• "I don't want to take buprenorphine for the rest of my life": Acceptance and commitment therapy for a client struggling to reduce low-dose buprenorphine (a hermeneutic single-case efficacy design)

    Prity, Beth; Tickle, Anna C. (2021)
    The misuse of substances is often maintained by both physical and psychological factors. Opioid-substitution medications manage physical aspects of addiction; however, difficulties with emotional regulation and avoidance perpetuate continued substance misuse. In the UK, individuals who misuse substances are often excluded from mental health services, meaning these underlying difficulties are not addressed. Acceptance and Commitment Therapy (ACT) seeks to reduce emotional avoidance. A hermeneutic single-case efficacy design was used to evaluate the effects of ACT within drugs and alcohol service. Quantitative and qualitative data was critically analysed to understand factors involved in identified changes. Analysis recognised the client progressed towards two of three of their goals, related to motivation and anxiety. Their psychological flexibility also increased. ACT processes played a key role in this; however, the therapeutic relationship and psychopharmacological factors were also noted. Study limitations and clinical and research implications are discussed.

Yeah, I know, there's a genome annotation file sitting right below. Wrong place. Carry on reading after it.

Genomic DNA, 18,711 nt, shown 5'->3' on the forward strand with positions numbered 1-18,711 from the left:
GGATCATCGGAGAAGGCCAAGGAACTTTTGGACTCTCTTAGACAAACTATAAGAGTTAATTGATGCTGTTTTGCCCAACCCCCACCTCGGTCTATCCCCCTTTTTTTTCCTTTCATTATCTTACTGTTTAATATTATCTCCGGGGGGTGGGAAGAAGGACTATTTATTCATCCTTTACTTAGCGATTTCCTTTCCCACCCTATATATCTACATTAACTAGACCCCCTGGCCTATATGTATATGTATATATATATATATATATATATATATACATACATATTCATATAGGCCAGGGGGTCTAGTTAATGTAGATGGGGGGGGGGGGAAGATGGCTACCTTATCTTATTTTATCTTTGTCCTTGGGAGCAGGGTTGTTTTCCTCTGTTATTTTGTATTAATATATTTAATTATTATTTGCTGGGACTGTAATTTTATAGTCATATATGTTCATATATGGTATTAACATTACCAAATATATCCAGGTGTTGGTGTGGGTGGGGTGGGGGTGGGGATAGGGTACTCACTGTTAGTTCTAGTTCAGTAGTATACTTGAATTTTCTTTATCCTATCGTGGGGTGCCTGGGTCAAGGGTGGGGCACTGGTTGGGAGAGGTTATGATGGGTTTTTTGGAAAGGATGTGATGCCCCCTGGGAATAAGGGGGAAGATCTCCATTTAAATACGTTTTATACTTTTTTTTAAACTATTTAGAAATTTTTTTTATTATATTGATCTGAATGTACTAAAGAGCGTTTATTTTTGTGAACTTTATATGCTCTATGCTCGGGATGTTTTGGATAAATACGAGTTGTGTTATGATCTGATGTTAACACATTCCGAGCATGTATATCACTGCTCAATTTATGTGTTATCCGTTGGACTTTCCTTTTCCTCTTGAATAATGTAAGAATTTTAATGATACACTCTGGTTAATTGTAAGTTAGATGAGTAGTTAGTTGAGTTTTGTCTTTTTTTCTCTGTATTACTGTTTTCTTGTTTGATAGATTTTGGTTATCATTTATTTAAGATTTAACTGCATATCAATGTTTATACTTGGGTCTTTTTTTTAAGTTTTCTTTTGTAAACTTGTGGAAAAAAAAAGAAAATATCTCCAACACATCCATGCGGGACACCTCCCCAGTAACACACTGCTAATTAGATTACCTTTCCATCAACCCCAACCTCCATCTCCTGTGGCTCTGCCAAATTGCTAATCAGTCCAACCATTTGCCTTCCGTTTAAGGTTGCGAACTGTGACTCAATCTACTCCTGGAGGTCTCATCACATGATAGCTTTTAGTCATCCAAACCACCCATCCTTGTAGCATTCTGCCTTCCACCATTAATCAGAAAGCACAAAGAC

• Primary care depression advice clinic

    Ludvigsen, Anna; Nixon, Neil L. (2019)